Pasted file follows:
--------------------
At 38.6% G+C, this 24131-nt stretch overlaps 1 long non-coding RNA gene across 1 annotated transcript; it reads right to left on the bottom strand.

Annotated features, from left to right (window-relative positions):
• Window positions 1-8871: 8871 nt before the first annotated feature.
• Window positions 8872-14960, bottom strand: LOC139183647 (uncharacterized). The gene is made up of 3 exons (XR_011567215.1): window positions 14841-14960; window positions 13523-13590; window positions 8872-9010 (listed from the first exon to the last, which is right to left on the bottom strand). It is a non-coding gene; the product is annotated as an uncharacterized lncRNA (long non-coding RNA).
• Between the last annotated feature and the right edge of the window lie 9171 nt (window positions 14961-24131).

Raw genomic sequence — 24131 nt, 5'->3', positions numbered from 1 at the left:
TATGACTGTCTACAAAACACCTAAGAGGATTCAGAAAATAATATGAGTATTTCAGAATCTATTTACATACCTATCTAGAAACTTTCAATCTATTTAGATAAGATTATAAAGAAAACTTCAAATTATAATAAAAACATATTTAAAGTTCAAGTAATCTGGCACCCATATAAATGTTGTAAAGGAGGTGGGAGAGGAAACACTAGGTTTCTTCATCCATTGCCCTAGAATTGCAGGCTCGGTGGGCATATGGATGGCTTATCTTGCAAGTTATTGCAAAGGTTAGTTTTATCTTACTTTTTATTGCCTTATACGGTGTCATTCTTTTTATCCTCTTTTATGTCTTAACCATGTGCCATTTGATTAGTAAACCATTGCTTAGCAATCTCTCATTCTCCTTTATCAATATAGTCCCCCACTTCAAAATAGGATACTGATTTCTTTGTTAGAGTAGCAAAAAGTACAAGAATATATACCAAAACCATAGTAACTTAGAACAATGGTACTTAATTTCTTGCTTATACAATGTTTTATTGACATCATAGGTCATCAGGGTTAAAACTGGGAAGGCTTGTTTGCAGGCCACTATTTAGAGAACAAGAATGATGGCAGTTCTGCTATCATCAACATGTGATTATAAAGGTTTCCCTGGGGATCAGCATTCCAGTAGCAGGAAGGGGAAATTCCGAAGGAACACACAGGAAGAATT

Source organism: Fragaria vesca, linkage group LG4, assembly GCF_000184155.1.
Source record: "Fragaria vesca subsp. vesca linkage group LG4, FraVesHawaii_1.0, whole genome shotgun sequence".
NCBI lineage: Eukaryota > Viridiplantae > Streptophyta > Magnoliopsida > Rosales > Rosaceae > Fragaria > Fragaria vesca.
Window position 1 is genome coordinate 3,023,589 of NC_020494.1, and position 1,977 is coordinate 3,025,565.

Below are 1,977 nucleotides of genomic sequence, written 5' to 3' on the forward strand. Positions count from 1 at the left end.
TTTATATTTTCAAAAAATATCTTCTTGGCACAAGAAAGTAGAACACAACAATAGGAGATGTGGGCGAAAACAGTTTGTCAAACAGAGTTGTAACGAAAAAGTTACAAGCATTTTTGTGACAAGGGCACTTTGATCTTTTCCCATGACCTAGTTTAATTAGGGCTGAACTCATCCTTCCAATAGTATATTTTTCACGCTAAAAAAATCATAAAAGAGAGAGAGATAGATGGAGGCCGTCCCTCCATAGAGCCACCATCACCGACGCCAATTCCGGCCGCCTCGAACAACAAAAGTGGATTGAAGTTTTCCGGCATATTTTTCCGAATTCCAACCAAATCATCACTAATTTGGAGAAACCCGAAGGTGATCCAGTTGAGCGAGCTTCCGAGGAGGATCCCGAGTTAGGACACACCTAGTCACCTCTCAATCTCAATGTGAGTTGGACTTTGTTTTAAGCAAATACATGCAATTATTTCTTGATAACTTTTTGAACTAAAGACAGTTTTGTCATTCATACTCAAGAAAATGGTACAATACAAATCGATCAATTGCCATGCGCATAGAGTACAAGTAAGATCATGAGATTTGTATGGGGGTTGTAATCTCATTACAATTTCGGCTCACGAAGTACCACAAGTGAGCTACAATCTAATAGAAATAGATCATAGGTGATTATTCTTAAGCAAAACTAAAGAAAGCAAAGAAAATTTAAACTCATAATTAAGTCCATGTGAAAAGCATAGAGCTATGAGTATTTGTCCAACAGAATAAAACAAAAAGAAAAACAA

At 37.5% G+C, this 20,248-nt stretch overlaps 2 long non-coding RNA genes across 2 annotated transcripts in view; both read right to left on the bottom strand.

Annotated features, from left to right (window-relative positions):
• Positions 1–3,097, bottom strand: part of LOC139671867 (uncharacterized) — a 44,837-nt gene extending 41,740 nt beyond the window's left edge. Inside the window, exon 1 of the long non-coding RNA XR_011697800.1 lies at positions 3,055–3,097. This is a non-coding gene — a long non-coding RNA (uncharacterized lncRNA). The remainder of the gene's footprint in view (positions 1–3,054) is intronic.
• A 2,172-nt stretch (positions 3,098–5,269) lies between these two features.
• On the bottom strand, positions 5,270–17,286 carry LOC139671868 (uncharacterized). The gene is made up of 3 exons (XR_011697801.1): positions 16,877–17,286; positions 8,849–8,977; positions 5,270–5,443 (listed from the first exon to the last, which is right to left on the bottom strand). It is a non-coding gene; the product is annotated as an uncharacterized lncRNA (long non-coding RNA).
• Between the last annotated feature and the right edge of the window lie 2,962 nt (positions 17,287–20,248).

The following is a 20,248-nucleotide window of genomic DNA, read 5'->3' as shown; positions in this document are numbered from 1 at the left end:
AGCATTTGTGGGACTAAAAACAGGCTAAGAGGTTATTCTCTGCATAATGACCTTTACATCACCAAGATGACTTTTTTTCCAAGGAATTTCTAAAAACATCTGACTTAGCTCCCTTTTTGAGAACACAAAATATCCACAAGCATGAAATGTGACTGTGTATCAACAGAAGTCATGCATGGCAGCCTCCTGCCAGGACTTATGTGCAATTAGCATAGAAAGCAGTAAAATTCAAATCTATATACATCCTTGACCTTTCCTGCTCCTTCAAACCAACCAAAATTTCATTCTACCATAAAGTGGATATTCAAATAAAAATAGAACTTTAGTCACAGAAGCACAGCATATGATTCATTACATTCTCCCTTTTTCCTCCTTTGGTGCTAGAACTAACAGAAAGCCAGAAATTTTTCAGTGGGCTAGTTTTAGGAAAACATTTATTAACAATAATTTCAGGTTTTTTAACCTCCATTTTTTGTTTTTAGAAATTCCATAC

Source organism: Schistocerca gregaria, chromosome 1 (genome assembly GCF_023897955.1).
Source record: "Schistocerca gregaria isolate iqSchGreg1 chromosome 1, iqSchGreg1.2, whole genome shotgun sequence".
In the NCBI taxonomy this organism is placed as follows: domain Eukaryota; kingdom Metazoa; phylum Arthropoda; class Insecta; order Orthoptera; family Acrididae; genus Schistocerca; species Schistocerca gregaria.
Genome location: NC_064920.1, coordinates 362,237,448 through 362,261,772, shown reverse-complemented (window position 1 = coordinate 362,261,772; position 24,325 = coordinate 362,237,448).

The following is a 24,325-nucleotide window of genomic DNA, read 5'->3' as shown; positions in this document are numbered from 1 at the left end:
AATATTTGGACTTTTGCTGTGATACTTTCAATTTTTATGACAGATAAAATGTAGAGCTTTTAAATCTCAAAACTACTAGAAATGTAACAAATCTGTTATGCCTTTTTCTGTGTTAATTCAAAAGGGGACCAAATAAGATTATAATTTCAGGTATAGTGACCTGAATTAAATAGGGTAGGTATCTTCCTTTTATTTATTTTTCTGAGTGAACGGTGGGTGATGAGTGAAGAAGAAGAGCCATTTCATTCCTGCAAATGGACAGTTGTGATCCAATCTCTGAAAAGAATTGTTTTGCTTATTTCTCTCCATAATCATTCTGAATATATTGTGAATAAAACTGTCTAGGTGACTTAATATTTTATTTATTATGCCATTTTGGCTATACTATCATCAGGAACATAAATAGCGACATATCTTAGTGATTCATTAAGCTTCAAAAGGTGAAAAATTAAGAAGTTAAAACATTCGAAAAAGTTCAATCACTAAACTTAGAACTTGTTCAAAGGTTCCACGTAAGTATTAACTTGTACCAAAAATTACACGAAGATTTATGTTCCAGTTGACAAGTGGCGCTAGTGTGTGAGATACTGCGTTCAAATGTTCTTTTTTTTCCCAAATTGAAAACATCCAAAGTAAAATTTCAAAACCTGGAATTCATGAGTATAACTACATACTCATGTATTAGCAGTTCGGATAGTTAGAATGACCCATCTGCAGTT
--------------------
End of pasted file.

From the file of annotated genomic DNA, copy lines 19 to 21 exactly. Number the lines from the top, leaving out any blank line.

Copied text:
• Between the last annotated feature and the right edge of the window lie 2,962 nt (positions 17,287–20,248).

The following is a 20,248-nucleotide window of genomic DNA, read 5'->3' as shown; positions in this document are numbered from 1 at the left end:
AGCATTTGTGGGACTAAAAACAGGCTAAGAGGTTATTCTCTGCATAATGACCTTTACATCACCAAGATGACTTTTTTTCCAAGGAATTTCTAAAAACATCTGACTTAGCTCCCTTTTTGAGAACACAAAATATCCACAAGCATGAAATGTGACTGTGTATCAACAGAAGTCATGCATGGCAGCCTCCTGCCAGGACTTATGTGCAATTAGCATAGAAAGCAGTAAAATTCAAATCTATATACATCCTTGACCTTTCCTGCTCCTTCAAACCAACCAAAATTTCATTCTACCATAAAGTGGATATTCAAATAAAAATAGAACTTTAGTCACAGAAGCACAGCATATGATTCATTACATTCTCCCTTTTTCCTCCTTTGGTGCTAGAACTAACAGAAAGCCAGAAATTTTTCAGTGGGCTAGTTTTAGGAAAACATTTATTAACAATAATTTCAGGTTTTTTAACCTCCATTTTTTGTTTTTAGAAATTCCATAC